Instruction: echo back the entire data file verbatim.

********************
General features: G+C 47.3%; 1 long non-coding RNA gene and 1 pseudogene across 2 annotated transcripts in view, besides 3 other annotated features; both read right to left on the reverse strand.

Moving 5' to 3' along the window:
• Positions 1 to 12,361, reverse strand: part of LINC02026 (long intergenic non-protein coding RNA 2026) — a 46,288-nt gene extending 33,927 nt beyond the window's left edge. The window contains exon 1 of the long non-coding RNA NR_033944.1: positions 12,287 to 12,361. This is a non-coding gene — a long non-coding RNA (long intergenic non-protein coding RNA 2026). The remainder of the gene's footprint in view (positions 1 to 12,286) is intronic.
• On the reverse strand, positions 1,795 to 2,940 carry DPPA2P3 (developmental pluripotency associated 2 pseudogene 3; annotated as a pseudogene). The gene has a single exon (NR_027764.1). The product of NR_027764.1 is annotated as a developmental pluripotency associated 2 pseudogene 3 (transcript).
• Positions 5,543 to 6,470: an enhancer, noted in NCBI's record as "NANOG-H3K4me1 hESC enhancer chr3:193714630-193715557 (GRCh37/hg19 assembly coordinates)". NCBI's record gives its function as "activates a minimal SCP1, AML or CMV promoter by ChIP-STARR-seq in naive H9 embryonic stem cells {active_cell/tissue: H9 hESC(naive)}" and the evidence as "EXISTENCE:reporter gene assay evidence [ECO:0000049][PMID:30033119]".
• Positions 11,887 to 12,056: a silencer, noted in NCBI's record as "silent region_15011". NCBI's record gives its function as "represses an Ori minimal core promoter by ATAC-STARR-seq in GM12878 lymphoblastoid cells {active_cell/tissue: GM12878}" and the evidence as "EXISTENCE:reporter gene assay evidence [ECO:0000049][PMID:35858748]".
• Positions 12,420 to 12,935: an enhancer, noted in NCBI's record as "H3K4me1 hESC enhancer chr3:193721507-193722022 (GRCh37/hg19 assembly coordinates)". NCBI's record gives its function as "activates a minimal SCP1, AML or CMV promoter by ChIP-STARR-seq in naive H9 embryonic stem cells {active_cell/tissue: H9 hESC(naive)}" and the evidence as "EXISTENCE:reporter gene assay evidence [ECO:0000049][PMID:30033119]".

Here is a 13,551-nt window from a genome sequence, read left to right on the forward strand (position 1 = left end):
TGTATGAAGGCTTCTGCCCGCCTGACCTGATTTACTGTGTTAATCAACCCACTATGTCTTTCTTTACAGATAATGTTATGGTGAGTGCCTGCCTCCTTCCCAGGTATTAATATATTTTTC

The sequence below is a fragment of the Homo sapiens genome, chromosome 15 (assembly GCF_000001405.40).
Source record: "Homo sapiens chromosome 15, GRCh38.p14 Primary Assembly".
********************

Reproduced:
General features: G+C 47.3%; 1 long non-coding RNA gene and 1 pseudogene across 2 annotated transcripts in view, besides 3 other annotated features; both read right to left on the reverse strand.

Moving 5' to 3' along the window:
• Positions 1 to 12,361, reverse strand: part of LINC02026 (long intergenic non-protein coding RNA 2026) — a 46,288-nt gene extending 33,927 nt beyond the window's left edge. The window contains exon 1 of the long non-coding RNA NR_033944.1: positions 12,287 to 12,361. This is a non-coding gene — a long non-coding RNA (long intergenic non-protein coding RNA 2026). The remainder of the gene's footprint in view (positions 1 to 12,286) is intronic.
• On the reverse strand, positions 1,795 to 2,940 carry DPPA2P3 (developmental pluripotency associated 2 pseudogene 3; annotated as a pseudogene). The gene has a single exon (NR_027764.1). The product of NR_027764.1 is annotated as a developmental pluripotency associated 2 pseudogene 3 (transcript).
• Positions 5,543 to 6,470: an enhancer, noted in NCBI's record as "NANOG-H3K4me1 hESC enhancer chr3:193714630-193715557 (GRCh37/hg19 assembly coordinates)". NCBI's record gives its function as "activates a minimal SCP1, AML or CMV promoter by ChIP-STARR-seq in naive H9 embryonic stem cells {active_cell/tissue: H9 hESC(naive)}" and the evidence as "EXISTENCE:reporter gene assay evidence [ECO:0000049][PMID:30033119]".
• Positions 11,887 to 12,056: a silencer, noted in NCBI's record as "silent region_15011". NCBI's record gives its function as "represses an Ori minimal core promoter by ATAC-STARR-seq in GM12878 lymphoblastoid cells {active_cell/tissue: GM12878}" and the evidence as "EXISTENCE:reporter gene assay evidence [ECO:0000049][PMID:35858748]".
• Positions 12,420 to 12,935: an enhancer, noted in NCBI's record as "H3K4me1 hESC enhancer chr3:193721507-193722022 (GRCh37/hg19 assembly coordinates)". NCBI's record gives its function as "activates a minimal SCP1, AML or CMV promoter by ChIP-STARR-seq in naive H9 embryonic stem cells {active_cell/tissue: H9 hESC(naive)}" and the evidence as "EXISTENCE:reporter gene assay evidence [ECO:0000049][PMID:30033119]".

Here is a 13,551-nt window from a genome sequence, read left to right on the forward strand (position 1 = left end):
TGTATGAAGGCTTCTGCCCGCCTGACCTGATTTACTGTGTTAATCAACCCACTATGTCTTTCTTTACAGATAATGTTATGGTGAGTGCCTGCCTCCTTCCCAGGTATTAATATATTTTTC

The sequence below is a fragment of the Homo sapiens genome, chromosome 15 (assembly GCF_000001405.40).
Source record: "Homo sapiens chromosome 15, GRCh38.p14 Primary Assembly".